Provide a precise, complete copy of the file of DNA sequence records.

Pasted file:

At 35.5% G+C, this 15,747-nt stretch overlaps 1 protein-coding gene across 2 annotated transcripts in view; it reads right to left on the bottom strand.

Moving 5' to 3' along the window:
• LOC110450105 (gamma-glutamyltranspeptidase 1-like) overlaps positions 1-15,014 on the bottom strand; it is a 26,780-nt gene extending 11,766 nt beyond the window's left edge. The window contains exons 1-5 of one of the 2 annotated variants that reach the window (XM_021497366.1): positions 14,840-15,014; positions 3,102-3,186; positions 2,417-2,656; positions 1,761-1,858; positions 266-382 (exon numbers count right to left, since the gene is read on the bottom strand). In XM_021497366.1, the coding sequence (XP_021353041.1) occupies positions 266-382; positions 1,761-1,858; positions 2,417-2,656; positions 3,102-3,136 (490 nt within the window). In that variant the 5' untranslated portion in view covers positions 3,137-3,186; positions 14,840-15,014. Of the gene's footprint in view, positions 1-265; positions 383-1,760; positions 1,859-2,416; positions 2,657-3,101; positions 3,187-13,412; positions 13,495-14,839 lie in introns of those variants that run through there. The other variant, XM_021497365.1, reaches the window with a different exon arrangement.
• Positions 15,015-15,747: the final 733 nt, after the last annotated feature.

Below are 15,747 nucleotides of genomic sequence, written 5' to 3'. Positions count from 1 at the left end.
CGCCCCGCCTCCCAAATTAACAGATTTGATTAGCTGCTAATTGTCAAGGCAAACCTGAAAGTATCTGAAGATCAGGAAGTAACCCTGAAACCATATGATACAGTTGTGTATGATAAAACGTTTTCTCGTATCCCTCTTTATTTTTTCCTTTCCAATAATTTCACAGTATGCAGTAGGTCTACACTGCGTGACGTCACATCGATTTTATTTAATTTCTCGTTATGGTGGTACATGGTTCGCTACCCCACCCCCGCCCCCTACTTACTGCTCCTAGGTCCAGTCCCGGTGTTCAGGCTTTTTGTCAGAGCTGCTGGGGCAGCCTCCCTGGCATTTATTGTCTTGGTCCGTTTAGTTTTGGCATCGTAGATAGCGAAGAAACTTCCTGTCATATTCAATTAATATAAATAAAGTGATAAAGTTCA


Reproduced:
At 35.5% G+C, this 15,747-nt stretch overlaps 1 protein-coding gene across 2 annotated transcripts in view; it reads right to left on the bottom strand.

Moving 5' to 3' along the window:
• LOC110450105 (gamma-glutamyltranspeptidase 1-like) overlaps positions 1-15,014 on the bottom strand; it is a 26,780-nt gene extending 11,766 nt beyond the window's left edge. The window contains exons 1-5 of one of the 2 annotated variants that reach the window (XM_021497366.1): positions 14,840-15,014; positions 3,102-3,186; positions 2,417-2,656; positions 1,761-1,858; positions 266-382 (exon numbers count right to left, since the gene is read on the bottom strand). In XM_021497366.1, the coding sequence (XP_021353041.1) occupies positions 266-382; positions 1,761-1,858; positions 2,417-2,656; positions 3,102-3,136 (490 nt within the window). In that variant the 5' untranslated portion in view covers positions 3,137-3,186; positions 14,840-15,014. Of the gene's footprint in view, positions 1-265; positions 383-1,760; positions 1,859-2,416; positions 2,657-3,101; positions 3,187-13,412; positions 13,495-14,839 lie in introns of those variants that run through there. The other variant, XM_021497365.1, reaches the window with a different exon arrangement.
• Positions 15,015-15,747: the final 733 nt, after the last annotated feature.

Below are 15,747 nucleotides of genomic sequence, written 5' to 3'. Positions count from 1 at the left end.
CGCCCCGCCTCCCAAATTAACAGATTTGATTAGCTGCTAATTGTCAAGGCAAACCTGAAAGTATCTGAAGATCAGGAAGTAACCCTGAAACCATATGATACAGTTGTGTATGATAAAACGTTTTCTCGTATCCCTCTTTATTTTTTCCTTTCCAATAATTTCACAGTATGCAGTAGGTCTACACTGCGTGACGTCACATCGATTTTATTTAATTTCTCGTTATGGTGGTACATGGTTCGCTACCCCACCCCCGCCCCCTACTTACTGCTCCTAGGTCCAGTCCCGGTGTTCAGGCTTTTTGTCAGAGCTGCTGGGGCAGCCTCCCTGGCATTTATTGTCTTGGTCCGTTTAGTTTTGGCATCGTAGATAGCGAAGAAACTTCCTGTCATATTCAATTAATATAAATAAAGTGATAAAGTTCA